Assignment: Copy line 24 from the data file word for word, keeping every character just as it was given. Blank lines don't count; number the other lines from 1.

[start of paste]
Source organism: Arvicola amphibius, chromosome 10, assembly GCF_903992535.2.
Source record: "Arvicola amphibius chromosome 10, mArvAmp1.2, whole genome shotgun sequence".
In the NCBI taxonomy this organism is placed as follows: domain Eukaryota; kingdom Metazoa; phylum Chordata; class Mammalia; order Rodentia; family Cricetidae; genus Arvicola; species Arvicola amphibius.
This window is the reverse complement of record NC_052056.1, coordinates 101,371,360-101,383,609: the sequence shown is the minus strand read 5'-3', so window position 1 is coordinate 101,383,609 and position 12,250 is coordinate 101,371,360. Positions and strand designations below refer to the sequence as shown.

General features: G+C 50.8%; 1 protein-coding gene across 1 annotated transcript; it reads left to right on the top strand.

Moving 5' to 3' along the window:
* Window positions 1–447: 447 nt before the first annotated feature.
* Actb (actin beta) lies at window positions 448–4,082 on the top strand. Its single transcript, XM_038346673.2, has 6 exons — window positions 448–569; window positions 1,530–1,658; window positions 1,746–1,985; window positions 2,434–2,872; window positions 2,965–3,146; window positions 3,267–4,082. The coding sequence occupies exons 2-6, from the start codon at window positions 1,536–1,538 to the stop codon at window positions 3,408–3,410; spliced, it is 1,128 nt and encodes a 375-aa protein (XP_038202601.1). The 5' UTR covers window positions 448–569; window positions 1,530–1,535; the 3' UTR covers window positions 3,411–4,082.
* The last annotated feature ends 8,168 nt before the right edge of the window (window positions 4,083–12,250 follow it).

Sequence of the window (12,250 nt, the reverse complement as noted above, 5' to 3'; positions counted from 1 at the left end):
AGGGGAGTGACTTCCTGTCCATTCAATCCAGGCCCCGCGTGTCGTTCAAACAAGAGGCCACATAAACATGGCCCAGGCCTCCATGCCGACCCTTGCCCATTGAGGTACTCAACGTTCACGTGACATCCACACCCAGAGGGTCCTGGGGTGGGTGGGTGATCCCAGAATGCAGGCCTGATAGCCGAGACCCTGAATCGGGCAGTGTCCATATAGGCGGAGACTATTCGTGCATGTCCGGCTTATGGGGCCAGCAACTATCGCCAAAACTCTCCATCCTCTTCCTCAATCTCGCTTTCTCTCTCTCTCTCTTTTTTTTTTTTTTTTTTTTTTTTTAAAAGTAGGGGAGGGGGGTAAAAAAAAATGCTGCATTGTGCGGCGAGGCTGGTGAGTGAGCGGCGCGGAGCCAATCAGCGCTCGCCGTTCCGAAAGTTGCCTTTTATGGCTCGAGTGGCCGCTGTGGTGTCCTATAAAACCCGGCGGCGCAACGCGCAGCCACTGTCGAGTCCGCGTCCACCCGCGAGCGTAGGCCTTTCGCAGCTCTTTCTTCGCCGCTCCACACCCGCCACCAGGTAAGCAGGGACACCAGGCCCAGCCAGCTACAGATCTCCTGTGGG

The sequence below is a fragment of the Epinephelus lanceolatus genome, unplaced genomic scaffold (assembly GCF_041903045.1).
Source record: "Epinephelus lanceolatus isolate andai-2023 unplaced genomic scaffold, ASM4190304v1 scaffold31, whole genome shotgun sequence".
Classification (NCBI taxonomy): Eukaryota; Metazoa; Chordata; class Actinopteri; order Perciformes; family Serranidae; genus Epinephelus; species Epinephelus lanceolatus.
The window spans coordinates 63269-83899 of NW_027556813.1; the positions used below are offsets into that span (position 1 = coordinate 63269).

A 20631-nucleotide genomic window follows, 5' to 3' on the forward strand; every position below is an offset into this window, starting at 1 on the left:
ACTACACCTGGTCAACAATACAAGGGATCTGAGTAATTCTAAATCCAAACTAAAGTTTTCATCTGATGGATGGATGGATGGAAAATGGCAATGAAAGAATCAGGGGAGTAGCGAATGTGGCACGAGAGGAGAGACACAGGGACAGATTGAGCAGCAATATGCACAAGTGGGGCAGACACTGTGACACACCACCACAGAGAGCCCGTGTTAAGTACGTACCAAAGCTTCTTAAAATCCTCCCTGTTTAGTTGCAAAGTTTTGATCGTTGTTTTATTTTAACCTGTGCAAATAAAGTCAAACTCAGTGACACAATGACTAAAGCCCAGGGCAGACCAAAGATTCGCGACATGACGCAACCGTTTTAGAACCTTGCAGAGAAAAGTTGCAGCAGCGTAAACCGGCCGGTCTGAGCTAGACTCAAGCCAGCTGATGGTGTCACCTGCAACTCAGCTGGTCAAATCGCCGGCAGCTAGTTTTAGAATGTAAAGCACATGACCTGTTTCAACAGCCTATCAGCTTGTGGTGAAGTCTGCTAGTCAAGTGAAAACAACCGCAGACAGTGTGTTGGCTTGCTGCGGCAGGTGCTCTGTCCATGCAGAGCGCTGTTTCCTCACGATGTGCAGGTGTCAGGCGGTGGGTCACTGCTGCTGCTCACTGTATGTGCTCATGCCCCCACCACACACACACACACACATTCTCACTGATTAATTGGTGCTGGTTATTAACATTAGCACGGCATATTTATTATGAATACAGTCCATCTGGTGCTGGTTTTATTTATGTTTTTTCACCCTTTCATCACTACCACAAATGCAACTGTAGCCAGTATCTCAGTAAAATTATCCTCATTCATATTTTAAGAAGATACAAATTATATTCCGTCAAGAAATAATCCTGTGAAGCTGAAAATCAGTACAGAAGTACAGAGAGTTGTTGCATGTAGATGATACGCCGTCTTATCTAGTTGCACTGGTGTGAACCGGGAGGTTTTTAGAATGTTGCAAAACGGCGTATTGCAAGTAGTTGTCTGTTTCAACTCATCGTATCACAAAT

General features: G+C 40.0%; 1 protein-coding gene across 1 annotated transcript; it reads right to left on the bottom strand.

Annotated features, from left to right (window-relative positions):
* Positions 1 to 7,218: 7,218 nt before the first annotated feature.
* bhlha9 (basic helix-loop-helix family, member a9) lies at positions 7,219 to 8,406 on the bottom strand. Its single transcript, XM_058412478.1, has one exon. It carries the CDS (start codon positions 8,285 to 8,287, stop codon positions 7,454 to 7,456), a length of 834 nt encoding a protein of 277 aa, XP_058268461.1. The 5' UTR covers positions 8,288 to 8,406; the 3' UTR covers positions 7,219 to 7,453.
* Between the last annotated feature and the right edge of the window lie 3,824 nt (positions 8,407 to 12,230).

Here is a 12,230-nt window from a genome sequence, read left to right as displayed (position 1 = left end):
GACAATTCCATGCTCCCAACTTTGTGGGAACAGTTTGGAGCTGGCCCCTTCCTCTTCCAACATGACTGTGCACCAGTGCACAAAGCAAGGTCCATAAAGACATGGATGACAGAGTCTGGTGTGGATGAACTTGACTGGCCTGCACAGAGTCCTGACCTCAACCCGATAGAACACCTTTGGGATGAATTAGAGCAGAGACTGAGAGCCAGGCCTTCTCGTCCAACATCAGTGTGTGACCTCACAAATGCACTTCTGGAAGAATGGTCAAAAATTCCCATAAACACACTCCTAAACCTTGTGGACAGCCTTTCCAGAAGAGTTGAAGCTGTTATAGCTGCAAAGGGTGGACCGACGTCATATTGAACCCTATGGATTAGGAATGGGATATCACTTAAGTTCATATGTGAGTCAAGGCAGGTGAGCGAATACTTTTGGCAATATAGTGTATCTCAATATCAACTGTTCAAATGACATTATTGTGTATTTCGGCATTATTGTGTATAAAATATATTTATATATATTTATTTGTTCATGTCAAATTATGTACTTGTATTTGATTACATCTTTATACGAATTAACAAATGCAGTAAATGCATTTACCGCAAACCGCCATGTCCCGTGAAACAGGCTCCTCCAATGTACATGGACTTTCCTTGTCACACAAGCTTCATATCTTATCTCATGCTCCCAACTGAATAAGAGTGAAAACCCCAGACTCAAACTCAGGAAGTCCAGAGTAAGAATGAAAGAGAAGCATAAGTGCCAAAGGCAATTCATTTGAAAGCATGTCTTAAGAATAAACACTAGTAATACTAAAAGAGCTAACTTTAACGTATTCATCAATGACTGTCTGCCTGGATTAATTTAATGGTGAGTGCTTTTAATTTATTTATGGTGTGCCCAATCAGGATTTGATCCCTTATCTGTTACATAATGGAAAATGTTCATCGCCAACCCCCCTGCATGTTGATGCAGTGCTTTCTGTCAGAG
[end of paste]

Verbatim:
GACAATTCCATGCTCCCAACTTTGTGGGAACAGTTTGGAGCTGGCCCCTTCCTCTTCCAACATGACTGTGCACCAGTGCACAAAGCAAGGTCCATAAAGACATGGATGACAGAGTCTGGTGTGGATGAACTTGACTGGCCTGCACAGAGTCCTGACCTCAACCCGATAGAACACCTTTGGGATGAATTAGAGCAGAGACTGAGAGCCAGGCCTTCTCGTCCAACATCAGTGTGTGACCTCACAAATGCACTTCTGGAAGAATGGTCAAAAATTCCCATAAACACACTCCTAAACCTTGTGGACAGCCTTTCCAGAAGAGTTGAAGCTGTTATAGCTGCAAAGGGTGGACCGACGTCATATTGAACCCTATGGATTAGGAATGGGATATCACTTAAGTTCATATGTGAGTCAAGGCAGGTGAGCGAATACTTTTGGCAATATAGTGTATCTCAATATCAACTGTTCAAATGACATTATTGTGTATTTCGGCATTATTGTGTATAAAATATATTTATATATATTTATTTGTTCATGTCAAATTATGTACTTGTATTTGATTACATCTTTATACGAATTAACAAATGCAGTAAATGCATTTACCGCAAACCGCCATGTCCCGTGAAACAGGCTCCTCCAATGTACATGGACTTTCCTTGTCACACAAGCTTCATATCTTATCTCATGCTCCCAACTGAATAAGAGTGAAAACCCCAGACTCAAACTCAGGAAGTCCAGAGTAAGAATGAAAGAGAAGCATAAGTGCCAAAGGCAATTCATTTGAAAGCATGTCTTAAGAATAAACACTAGTAATACTAAAAGAGCTAACTTTAACGTATTCATCAATGACTGTCTGCCTGGATTAATTTAATGGTGAGTGCTTTTAATTTATTTATGGTGTGCCCAATCAGGATTTGATCCCTTATCTGTTACATAATGGAAAATGTTCATCGCCAACCCCCCTGCATGTTGATGCAGTGCTTTCTGTCAGAG